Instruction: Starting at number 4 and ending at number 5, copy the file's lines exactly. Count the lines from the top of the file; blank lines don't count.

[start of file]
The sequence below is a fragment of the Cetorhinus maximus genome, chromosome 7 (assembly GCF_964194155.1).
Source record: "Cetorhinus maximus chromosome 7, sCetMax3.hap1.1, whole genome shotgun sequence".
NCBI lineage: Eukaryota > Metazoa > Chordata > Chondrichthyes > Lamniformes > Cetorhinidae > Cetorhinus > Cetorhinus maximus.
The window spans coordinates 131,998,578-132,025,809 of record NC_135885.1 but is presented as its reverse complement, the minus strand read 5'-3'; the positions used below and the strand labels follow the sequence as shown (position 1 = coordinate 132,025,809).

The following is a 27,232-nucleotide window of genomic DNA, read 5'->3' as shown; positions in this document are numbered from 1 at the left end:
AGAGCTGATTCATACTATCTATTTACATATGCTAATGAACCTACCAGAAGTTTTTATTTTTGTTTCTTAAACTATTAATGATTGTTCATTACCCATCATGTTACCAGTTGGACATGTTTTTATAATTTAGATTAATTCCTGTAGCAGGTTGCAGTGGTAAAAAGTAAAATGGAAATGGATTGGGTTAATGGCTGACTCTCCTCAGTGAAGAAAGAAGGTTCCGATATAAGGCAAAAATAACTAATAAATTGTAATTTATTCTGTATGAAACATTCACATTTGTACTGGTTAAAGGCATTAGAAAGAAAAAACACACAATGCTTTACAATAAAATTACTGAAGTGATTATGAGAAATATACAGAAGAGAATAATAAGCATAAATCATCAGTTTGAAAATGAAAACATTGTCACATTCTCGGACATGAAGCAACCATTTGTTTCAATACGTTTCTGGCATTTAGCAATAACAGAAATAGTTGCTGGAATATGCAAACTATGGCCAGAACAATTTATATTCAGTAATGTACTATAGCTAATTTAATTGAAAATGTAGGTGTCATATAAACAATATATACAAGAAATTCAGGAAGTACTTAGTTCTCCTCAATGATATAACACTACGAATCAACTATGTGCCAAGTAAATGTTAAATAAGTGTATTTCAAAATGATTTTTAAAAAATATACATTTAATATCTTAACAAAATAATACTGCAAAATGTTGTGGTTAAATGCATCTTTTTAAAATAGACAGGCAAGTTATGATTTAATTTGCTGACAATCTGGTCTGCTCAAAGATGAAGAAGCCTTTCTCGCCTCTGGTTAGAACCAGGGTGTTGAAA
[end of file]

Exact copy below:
The window spans coordinates 131,998,578-132,025,809 of record NC_135885.1 but is presented as its reverse complement, the minus strand read 5'-3'; the positions used below and the strand labels follow the sequence as shown (position 1 = coordinate 132,025,809).

The following is a 27,232-nucleotide window of genomic DNA, read 5'->3' as shown; positions in this document are numbered from 1 at the left end: